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Columbia professor wins Nobel Prize in chemistry for imaging molecules of life

Joachim Frank helped kick off a biochemistry revolution by creating a way to take 3-D images of molecules.
Columbia University professor Joachim Frank poses in his home after winning the 2017 Nobel Prize in chemistry for imaging the molecules of life, in New York City, U.S., Oct. 4, 2017. Photo: Reuters

A Columbia University professor is one winner of the Nobel Prize in chemistry for his work on innovative and better ways to capture images of biomolecules.

Joachim Frank, PhD, a professor of biochemistry and molecular biophysics and of biological sciences at Columbia, shares the award with Richard Henderson, of Cambridge University in Britain, and Jacques Dubochet, a professor at the University of Lausanne in Switzerland.

"This is an extraordinary day for me," Frank said at a Columbia news conference on Wednesday. "It's a very touching, humbling experience, because I know that so many new things are discovered all the time that it's sort of, the odds are very long to get me to this place." 

Frank, 77, was born in Germany and joined Columbia University in 2008. Though much of this work was done before then, he said joining Columbia was instrumental to meeting colleagues across departments and working with brilliant students who contributed pieces to this "immense puzzle."

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The three were honored for developing “cryo-electron microscopy for the high-resolution structure determination of biomolecules in solution,” by the Nobel Foundation

What does that mean, exactly? Well, to reach scientific breakthroughs, we must understand our world, including objects at the atomic level that are invisible to the human eye.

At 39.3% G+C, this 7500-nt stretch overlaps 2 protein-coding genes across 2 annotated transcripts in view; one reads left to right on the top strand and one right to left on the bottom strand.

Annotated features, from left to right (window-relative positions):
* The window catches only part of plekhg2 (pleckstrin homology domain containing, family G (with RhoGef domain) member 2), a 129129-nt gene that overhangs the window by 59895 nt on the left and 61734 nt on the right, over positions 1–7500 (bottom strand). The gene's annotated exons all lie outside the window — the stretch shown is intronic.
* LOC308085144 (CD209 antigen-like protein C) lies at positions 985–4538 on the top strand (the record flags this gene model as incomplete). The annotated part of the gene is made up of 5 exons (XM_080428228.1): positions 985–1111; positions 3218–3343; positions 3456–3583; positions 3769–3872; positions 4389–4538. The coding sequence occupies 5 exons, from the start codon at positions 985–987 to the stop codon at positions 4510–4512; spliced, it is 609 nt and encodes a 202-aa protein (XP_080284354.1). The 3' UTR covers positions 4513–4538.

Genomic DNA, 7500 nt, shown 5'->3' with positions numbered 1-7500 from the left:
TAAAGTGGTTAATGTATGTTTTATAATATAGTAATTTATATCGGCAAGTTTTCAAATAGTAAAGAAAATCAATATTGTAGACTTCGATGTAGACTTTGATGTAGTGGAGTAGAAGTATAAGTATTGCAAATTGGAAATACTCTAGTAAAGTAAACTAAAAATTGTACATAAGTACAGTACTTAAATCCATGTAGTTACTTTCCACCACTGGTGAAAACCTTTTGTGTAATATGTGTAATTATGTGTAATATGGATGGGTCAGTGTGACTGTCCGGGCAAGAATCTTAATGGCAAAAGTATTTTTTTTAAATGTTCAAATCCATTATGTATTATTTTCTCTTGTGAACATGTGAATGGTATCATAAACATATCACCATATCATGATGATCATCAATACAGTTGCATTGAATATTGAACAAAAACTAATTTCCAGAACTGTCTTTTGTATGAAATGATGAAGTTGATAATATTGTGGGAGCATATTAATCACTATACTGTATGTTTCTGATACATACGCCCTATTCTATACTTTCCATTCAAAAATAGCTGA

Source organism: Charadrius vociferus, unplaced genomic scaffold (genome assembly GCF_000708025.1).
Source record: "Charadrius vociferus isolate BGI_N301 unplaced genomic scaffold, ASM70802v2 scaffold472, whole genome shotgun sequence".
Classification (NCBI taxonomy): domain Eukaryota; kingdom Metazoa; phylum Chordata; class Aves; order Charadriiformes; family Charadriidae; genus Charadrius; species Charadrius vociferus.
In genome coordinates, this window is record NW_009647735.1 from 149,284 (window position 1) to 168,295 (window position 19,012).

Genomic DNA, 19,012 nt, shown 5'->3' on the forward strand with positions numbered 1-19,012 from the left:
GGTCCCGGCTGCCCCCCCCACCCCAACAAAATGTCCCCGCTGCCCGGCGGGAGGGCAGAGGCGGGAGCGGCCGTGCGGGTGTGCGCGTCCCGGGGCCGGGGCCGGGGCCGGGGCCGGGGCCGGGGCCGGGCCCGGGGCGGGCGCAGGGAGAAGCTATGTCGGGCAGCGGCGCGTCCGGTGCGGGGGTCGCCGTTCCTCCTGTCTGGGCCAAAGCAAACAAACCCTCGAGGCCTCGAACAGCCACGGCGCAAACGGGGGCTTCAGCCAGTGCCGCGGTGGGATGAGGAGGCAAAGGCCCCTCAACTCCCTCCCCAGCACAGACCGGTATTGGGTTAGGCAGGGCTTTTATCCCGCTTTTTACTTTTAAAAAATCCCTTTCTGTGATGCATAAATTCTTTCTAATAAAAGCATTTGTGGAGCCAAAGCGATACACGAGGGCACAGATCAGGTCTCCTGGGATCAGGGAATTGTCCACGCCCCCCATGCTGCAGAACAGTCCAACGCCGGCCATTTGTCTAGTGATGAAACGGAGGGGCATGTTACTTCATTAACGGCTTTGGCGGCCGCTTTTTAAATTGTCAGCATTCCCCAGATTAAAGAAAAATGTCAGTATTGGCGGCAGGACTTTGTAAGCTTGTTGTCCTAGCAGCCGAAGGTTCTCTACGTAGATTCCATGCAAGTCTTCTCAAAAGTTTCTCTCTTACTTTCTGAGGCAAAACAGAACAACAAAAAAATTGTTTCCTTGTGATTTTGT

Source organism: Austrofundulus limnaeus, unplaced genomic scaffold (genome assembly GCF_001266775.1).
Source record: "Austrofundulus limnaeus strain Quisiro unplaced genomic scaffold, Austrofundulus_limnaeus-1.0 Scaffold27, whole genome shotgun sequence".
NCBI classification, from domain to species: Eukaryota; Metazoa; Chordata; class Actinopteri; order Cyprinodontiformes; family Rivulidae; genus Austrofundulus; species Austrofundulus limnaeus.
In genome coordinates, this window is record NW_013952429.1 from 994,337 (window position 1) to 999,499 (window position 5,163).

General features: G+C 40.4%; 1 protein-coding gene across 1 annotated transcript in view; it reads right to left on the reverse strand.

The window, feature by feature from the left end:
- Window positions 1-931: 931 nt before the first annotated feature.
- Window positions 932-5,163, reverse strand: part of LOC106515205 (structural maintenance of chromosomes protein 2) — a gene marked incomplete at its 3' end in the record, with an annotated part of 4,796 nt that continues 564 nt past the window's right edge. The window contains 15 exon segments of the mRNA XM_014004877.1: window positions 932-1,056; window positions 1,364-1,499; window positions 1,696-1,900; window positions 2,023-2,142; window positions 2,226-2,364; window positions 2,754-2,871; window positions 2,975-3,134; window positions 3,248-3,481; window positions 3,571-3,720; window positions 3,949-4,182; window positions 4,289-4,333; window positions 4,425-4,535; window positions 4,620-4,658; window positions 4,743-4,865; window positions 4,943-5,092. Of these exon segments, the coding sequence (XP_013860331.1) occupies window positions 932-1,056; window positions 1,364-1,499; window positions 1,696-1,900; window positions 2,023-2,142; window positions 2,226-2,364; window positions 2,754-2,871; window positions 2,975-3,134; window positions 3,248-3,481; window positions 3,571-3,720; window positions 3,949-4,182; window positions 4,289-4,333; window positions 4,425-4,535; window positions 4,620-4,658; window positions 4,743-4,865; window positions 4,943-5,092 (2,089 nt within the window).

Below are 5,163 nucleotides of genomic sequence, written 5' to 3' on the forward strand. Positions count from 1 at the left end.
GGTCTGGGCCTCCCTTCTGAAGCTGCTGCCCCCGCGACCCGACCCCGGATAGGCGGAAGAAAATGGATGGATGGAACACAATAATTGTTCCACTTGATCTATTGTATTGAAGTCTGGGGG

It’s been difficult to capture life’s “molecular machinery,” however, meaning we don’t really know what the 3-D structure of biomolecules looks like, which hampers our ability to understand them.

“Cryo-electron microscopy changes all of this,” the Nobel Foundation wrote. “Researchers can now freeze biomolecules mid-movement and visualize processes they have never previously seen, which is decisive for both the basic understanding of life’s chemistry and for the development of pharmaceuticals.”

The scientists built on each other's achievements to reach that goal, and it began with Frank who, between 1975 and 1986, developed an image processing method that analyzed and merged an electron microscope’s two-dimensional images into a clear three-dimensional structure.

In the 1980s, Dubochet was able to cool water so quickly that it solidified without forming ice crystals, instead forming around a biological sample so the biomolecules retained their shape, getting a “freeze frame” of the action.

In 1990, Henderson used an electron microscope to create a 3-D image of a protein at atomic resolution, a breakthrough because previously electron microscopes were thought to only be able to capture images of dead matter, since the electron beam was so strong it would have destroyed biological material.

With these three discoveries, “the electron microscope's every nut and bolt have been optimised,” according to the Nobel Foundation, but it's also the application of this technology that is important. By being able to see the 3-D structure of, say, a ribosome – a minute structure within a cell that contained RNA – scientists can learn how ribosomes work in something like the Zika virus. That understanding leads to treatment developments. 

 
 
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